Statistically, Santorum is the anti-Paul

An interesting way to look at the results of the Iowa Caucuses is to view each county as an individual data point. This gives us a convenient set of 99 data points and yields some insight into the Iowa voter, if you believe that there is a correlation between a voter’s physical location and his or her political propensities.

Cluster Analysis of 2012 Iowa GOP Primary Results

Each dot represents one county in Iowa.

k-means Cluster Analysis was used (in R) to group each county into one of three clusters. For you non-quants out there, this simply means that we asked the computer to group each Iowa county into one of three groups — based on how similar that county’s voting percentage results (for all 6 top candidates) were to other counties.

The green cluster appears to be counties of strength for Ron Paul. The red cluster appears to be counties of strength for Rick Santorum, and while Mitt Romney did well in the black cluster — it’s not quite as distinct of a set as the green (Paul) and red (Santorum) clusters.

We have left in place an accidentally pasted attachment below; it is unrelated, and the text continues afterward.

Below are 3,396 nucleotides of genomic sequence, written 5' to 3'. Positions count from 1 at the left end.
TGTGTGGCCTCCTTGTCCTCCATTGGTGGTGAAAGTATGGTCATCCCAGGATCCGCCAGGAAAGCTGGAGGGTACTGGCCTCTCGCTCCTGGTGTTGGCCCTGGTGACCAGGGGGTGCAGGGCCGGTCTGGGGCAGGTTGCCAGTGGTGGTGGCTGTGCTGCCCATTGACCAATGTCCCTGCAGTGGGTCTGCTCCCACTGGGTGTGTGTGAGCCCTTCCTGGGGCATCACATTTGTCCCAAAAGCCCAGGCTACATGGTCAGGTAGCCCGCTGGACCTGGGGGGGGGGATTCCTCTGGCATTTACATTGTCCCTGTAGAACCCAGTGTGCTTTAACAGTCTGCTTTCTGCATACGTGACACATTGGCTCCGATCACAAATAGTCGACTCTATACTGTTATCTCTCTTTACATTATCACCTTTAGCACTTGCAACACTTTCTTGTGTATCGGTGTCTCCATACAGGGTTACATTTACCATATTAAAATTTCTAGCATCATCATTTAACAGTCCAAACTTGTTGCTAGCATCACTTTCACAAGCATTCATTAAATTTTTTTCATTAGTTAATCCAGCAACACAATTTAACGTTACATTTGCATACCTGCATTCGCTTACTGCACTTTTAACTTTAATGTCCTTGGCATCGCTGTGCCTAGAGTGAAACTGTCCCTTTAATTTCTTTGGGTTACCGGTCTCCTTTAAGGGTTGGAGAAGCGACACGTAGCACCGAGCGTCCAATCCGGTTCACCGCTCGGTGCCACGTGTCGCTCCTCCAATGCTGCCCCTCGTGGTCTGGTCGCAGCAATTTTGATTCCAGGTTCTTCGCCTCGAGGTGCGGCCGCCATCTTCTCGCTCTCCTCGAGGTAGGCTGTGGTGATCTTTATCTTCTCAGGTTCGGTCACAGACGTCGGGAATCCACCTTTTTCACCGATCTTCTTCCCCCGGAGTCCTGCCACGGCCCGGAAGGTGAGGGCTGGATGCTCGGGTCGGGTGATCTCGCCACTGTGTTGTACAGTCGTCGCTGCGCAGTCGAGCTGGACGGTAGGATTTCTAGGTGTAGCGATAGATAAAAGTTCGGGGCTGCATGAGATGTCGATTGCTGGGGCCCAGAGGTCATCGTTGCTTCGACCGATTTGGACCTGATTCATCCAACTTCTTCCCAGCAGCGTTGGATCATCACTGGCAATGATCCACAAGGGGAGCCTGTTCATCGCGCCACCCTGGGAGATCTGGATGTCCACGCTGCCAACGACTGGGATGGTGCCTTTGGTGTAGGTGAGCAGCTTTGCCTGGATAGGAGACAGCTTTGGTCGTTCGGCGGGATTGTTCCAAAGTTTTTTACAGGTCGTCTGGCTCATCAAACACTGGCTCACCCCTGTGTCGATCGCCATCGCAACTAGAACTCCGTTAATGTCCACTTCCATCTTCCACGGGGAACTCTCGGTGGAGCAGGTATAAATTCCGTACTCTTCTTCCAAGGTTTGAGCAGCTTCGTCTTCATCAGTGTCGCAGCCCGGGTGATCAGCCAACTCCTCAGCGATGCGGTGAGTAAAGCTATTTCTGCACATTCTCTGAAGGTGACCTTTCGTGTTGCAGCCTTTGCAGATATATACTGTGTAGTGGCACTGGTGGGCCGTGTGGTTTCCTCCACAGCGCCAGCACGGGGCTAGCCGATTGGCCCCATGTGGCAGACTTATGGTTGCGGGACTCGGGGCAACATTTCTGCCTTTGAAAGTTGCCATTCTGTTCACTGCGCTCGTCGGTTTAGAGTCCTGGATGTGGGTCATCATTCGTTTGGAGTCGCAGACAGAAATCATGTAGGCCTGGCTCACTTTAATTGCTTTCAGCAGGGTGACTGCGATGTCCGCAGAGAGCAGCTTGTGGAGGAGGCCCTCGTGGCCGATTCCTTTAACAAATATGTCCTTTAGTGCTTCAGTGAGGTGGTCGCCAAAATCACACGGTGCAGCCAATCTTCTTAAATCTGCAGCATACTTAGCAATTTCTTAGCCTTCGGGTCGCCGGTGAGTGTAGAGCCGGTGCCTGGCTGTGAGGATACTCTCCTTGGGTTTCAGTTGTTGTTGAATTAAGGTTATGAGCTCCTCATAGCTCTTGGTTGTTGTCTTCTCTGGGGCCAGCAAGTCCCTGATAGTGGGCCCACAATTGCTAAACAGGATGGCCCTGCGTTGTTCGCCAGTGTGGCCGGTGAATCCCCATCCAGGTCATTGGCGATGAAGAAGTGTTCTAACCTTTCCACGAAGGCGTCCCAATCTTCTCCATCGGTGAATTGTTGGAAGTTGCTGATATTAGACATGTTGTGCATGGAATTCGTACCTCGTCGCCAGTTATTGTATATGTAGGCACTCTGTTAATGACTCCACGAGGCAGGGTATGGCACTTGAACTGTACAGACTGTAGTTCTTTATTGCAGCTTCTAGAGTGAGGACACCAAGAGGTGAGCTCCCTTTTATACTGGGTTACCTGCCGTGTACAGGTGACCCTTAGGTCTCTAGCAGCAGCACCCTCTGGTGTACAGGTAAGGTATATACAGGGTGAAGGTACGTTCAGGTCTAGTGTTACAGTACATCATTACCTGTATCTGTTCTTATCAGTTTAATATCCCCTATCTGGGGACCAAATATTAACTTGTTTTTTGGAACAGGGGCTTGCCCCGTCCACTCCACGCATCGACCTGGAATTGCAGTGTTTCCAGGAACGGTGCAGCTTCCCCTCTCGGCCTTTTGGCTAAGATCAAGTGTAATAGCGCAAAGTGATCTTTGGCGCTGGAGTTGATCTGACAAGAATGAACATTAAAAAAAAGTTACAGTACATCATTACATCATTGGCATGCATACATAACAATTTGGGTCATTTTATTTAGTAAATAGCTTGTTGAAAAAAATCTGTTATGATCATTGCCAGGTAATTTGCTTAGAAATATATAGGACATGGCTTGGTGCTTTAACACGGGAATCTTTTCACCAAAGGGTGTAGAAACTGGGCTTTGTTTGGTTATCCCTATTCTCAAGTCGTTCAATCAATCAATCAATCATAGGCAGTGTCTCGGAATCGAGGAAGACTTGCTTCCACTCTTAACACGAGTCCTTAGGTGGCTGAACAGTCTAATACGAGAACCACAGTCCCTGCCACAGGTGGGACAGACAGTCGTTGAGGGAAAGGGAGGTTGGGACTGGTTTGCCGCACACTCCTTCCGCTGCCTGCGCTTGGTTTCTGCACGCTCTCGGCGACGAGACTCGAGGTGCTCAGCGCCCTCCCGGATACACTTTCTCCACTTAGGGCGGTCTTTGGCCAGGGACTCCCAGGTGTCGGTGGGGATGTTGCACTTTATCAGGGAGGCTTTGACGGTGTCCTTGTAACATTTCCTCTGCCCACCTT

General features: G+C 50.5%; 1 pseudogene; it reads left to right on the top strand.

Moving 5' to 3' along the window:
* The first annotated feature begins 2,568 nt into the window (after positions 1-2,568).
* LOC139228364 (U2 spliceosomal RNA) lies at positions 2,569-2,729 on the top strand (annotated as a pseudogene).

The middle row, rightmost column’s chart clearly shows the interplay between Paul and Santorum. In counties where Santorum did well (towards the top of the chart), Paul typically fared poorly. In counties where Paul did well (towards the right of the chart), Santorum typically fared poorly. Such results lend evidence to the hypothesis that supporters of Paul are not likely to be supporters of Santorum, and vice-versa.

Mitt Romney’s results present an interesting case. On the one hand, Romney (like Paul) does worse-than-average in the red (Santorum) cluster. However, Romney performs reasonably well in the black and green clusters. Such a distribution could speak to the theory that the Romney areas and the Paul areas have more in common, or that Romney has a broader appeal than either Paul or Santorum. Another theory holds that Romney is a “default” candidate for those who lack the enthusiasm about Santorum or Paul. Either way, all of the top three candidates will soon have a test in New Hampshire that will help shed more light on their long-term prognosis. Plus, we have the wildcards of a potentially re-energized Gingrich, Bachmann’s graceful exit, and the perhaps under-rated Jon Huntsman.

Global Decision will leave it to the various SuperPACs to sling the mud.

This entry was posted in analytical methods, campaign analytics, politics and tagged , , , , , , , , . Bookmark the permalink.

Leave a Reply

Your email address will not be published.